Jesus, let’s finish this up.

4) “Sir, Which weapons?”

 

The climax of the trailer was near, I was expecting to be happy once it was over, but once I heard this, I was about to deck my wall in the face.

So that alien ship/dog/spatula is flying around causing crap to fly, and Liam Neeson (still angry at himself for being in this movie) orders his crew to fire the weapons.

“Sir, which weapons?”

Then Liam Neeson said, “All of them.”

You can tell the movie was trying to make it seem like such a cool line, and how it’s worthy of an Oscar for its screenplay. But even Neeson responds to him in the same way we thought: along the lines of “Are you f**king joking?” Because clearly, you shoot back if there’s a giant, hostile alien ship/dog/spatula about to attack you. You don’t think WHAT you shoot. You shoot. Period. Logic 101.

If this is the highlight of their script, then this movie is truly dead. The alien shtick beat it half to death, and this injected poison into it.

 

Goddamn, this trailer pissed me off. The actual movie will no doubt influence the suicides of at least 5 brain cells. Feel free to address any other things I didn’t get to.

 

 

 

 

 

Movie View: Triumph of the Will (1935)

(Response to “M” Screening)

You ever hear of that Hitler fellow? He seems like a really cool guy.

A friendly face

Oh, what’s that? What about Poland? Final Solution? Killed six million…Oooohh…

Well, he SEEMED like a cool guy. At least after watching Triumph of the Will, that is. Certainly, you’ve heard of  this German propaganda classic, haven’t you? If not, you’re certainly familiar with it’s cinematography. What it lacks in mentioning Hitler’s sociopath ideals, it makes up for incredible shots even for the modern cinema era. It’s more known in the States for it’s influential shots rather than it’s purpose as a film. Even Star Wars has taken influence from it.



About that “purpose as the film:” This movie is the brain child of Leni Riefenstahl. Technically, it was Hitler’s idea, since he personally asked her to make footage of his rallies AND was an uncredited executive producer. Regardless, her goal was to basically make Hitler look as awesome as possible. She did a damn good job. Her movie makes Hitler look SO AWESOME that it’s claimed to be edit-proof. No one could edit the film to make Hitler look like the psychopath he’s known to be, especially since the film didn’t even mention that whole genocide thing. It is a propaganda film, after all. It’s whole premise is that Germany’s former glory can be restored 124% better than before, and all they need is this guy…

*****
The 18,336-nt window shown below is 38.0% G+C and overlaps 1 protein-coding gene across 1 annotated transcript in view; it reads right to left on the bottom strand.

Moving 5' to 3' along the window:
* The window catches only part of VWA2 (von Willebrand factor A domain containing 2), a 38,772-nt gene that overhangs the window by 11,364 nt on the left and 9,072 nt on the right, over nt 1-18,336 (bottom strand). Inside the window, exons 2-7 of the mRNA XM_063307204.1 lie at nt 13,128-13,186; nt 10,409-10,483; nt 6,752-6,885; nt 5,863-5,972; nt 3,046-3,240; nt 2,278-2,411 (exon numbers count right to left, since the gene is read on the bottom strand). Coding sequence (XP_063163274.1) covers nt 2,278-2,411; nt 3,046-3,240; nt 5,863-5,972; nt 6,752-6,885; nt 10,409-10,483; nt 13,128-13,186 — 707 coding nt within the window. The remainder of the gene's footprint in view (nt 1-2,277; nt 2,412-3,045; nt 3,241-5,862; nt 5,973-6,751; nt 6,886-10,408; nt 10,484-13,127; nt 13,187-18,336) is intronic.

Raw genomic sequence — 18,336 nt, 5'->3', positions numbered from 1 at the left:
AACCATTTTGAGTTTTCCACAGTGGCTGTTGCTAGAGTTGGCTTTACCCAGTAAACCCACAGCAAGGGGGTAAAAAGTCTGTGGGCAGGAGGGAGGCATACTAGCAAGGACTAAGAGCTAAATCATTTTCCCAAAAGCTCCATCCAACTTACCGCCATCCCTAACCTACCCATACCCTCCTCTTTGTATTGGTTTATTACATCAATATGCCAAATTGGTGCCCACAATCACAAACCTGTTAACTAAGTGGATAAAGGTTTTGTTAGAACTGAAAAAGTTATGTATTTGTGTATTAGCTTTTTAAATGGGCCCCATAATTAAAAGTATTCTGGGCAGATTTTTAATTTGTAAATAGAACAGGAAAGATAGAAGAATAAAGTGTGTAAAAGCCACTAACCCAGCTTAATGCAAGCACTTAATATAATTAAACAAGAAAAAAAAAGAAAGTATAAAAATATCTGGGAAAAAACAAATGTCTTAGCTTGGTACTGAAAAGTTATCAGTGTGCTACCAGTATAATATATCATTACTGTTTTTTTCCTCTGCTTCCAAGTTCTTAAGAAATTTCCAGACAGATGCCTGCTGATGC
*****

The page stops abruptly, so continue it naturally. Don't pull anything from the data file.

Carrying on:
LIKE A BOSS

Take a look at the video right HERE. Skip right into 4 minutes of the video (unless you wanna see some fancy shots from a plane…they are very nice).

Notice how happy everybody is. They look at this guy like a celebrity. Kids are shaking his hand, women are blessing his name, people want to touch his mustache. It’s like when Lindsay Lohan was still popular.

And this is basically the whole movie. People having fun, looking up to Hitler who looks stylish and makes promising speeches, all while making funny poses.

Pew Pew, I'm a cowboy

 

Sha na na, What's my name?

 

Hee hee, I can make up stuff all day, but let’s wrap this up.

Triumph of the Will is a damn good propaganda film. Not just for the fact that it does a good job at making an evil guy look boss, but it also has some cool shots that movies today can take a tip from. It credited Leni Riefenstahl as among the best female movie makers of the 20th century. Although, it was kinda hard to make movies after WWII when the world knows Hitler was your BFF, so her career was destroyed not long after his fall.

A historical artifact for propaganda films and films in general. Not a “popcorn-munching” flick, obviously, but for what it is, it gets the job well done.

3/4

 

And so we can get some traffic on this blog: look at this picture:

Post in the comments a funny caption to go along with it. I’m too lazy to think of any ideas.

Tom’s Lowdown: A warm welcome